JUPITER, Fla. -- While the Dodgers may be the most likely landing spot for Cooperstown-bound pitcher Pedro Martinez, the Mets can't quite be ruled out yet. And though one Mets person said a significant gap remains between Pedro's asking price and the Mets' target figure (probably $5 million vs. about $2 million), an NL executive said over the weekend, "I wouldn't be shocked (if the Mets get him) ... Omar loves him."
GM Omar Minaya does love Pedro, and more important, the Mets don't love their No. 5 starting options right now.
Steady, innings-eating veteran Livan Hernandez is the leader for now, although there are some in the organization who remain curious about top prospect Jon Niese, a left-hander with a superb curveball who probably has to become a more consistent strike thrower to wrest the job from Hernandez. There's still some question as to whether Freddy Garcia will be ready at the start of the year after 2008 shoulder surgery, while Tim Redding, who looked like a solid pickup at the time, came to camp with a sore shoulder and 20 pounds overweight. Redding has been shut down and is out of the running entirely, upsetting Mets higher-ups, since that $2.25 million could have been used elsewhere.
The Dodgers' situation at the back end of their rotation may actually be even more dire. "We need another starter," one Dodgers official said, flat out.
Right now Eric Milton, Claudio Vargas and James McDonald are among several candidates for the Dodgers' No. 5 starting job, but 20-year-old phenom Clayton Kershaw, who's penciled in to one of the four certain spots, so far is still "hit and miss," according to another Dodgers official. The Indians and Pirates are known to be two more teams monitoring Pedro's progress, and agent Fern Cuza said there are a couple others in the mix after Pedro looked great in three innings in the World Baseball Classic, but a person close to Martinez said that he would favor the National League and is insistent on playing for a contender, which may mean it'll come down to the Dodgers and Mets.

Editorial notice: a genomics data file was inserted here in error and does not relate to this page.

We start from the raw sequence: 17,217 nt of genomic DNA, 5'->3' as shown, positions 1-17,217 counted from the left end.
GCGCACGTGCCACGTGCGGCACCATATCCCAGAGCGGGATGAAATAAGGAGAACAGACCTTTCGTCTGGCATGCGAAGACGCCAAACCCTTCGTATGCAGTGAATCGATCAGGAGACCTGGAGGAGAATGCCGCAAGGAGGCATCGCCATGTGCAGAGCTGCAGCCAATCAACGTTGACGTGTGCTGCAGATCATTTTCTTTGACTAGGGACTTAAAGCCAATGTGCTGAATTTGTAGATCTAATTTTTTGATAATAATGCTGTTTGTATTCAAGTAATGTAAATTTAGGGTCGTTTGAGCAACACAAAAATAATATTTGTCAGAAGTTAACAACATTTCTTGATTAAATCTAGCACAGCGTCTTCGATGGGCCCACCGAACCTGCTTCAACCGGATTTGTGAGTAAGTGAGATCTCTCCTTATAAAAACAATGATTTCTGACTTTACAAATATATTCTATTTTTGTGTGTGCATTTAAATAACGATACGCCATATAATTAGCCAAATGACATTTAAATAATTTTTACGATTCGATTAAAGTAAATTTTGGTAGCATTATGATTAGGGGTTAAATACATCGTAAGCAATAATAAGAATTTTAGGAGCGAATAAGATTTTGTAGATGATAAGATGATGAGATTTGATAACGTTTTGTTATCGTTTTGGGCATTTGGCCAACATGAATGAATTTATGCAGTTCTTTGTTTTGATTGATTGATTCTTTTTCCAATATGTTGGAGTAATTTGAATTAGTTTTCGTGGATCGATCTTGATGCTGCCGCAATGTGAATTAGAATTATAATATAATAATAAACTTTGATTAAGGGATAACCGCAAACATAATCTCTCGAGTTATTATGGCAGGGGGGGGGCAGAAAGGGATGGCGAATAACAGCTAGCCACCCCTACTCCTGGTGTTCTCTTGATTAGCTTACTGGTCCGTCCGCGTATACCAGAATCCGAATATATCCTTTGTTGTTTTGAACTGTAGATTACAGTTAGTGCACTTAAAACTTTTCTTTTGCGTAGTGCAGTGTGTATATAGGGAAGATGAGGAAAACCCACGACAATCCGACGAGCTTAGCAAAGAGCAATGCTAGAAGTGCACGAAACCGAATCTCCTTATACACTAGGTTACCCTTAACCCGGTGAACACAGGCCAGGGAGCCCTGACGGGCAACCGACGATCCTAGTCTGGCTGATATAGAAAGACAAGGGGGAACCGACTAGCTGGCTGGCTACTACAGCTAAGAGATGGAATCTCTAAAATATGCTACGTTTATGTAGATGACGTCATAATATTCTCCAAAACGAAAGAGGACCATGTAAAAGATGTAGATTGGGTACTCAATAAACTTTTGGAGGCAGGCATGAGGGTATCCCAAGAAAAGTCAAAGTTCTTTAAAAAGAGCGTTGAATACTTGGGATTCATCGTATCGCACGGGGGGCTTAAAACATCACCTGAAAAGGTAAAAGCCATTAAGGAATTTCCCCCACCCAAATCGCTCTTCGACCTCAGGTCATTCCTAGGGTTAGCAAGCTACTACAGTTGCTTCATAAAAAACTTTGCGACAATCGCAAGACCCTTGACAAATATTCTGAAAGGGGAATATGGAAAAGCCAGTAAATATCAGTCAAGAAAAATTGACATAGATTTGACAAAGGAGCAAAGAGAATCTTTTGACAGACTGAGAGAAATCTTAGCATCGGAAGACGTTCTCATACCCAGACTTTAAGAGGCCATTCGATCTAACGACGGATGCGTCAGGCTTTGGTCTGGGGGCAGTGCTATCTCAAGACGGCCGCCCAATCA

It's no surprise that the Mets and Dodgers are both interested in Martinez (the Dodgers were first mentioned as a possibility in this space at the beginning of last month), but so far both teams are only interested at their price, which might be as much as half of the $5 million deal that Pedro seeks (Martinez actually has told people that he's looking for $5 to $8 million).
Pedro obviously noticed that John Smoltz and Brad Penny received $5 million deals from the Red Sox. But that was well before teams stopped spending. Officials with both the Mets and Dodgers are adamant that they won't accede to Martinez's contractual requests. Perhaps that explains why Cuza said, "We're in no hurry."
If you thought Manny Ramirez's negotiations with the Dodgers were interesting and drawn-out this winter, just wait until next winter. Word is he's going to be shooting for at least three years, and this time he's going to mean it.
Ramirez is said to love the idea that it's his option at year's end whether to stay or go after making $25 million in 2009. In fact, some close to him suggest that the two-year deal including the second-year player option is actually better than the three-year deal the Dodgers wouldn't give him. A monster year could give Ramirez the three-year deal he seeks for big bucks, while the $20 million 2010 salary provides nice insurance in case he gets hurt, shows age or reverts to his Bostonian behavior. But of course there are no guarantees that the option will bring him extra riches.
The opt-out clause has in some cases become a major boon to the ultra-talented, such as Alex Rodriguez, who turned it into an additional $275 million (and quite likely $305 million), J.D. Drew, who turned it into another $70 million, and A.J. Burnett, who turned it into another $82.5 million. Manny hopes to repeat those stories. But while he has the talent to do it, a few factors are working against him. One is a reputation for quirkiness (Red Sox reliever Jonathan Papelbon went so far as to call him a clubhouse cancer). Another is an economy that may not be much better next winter than it was this past winter.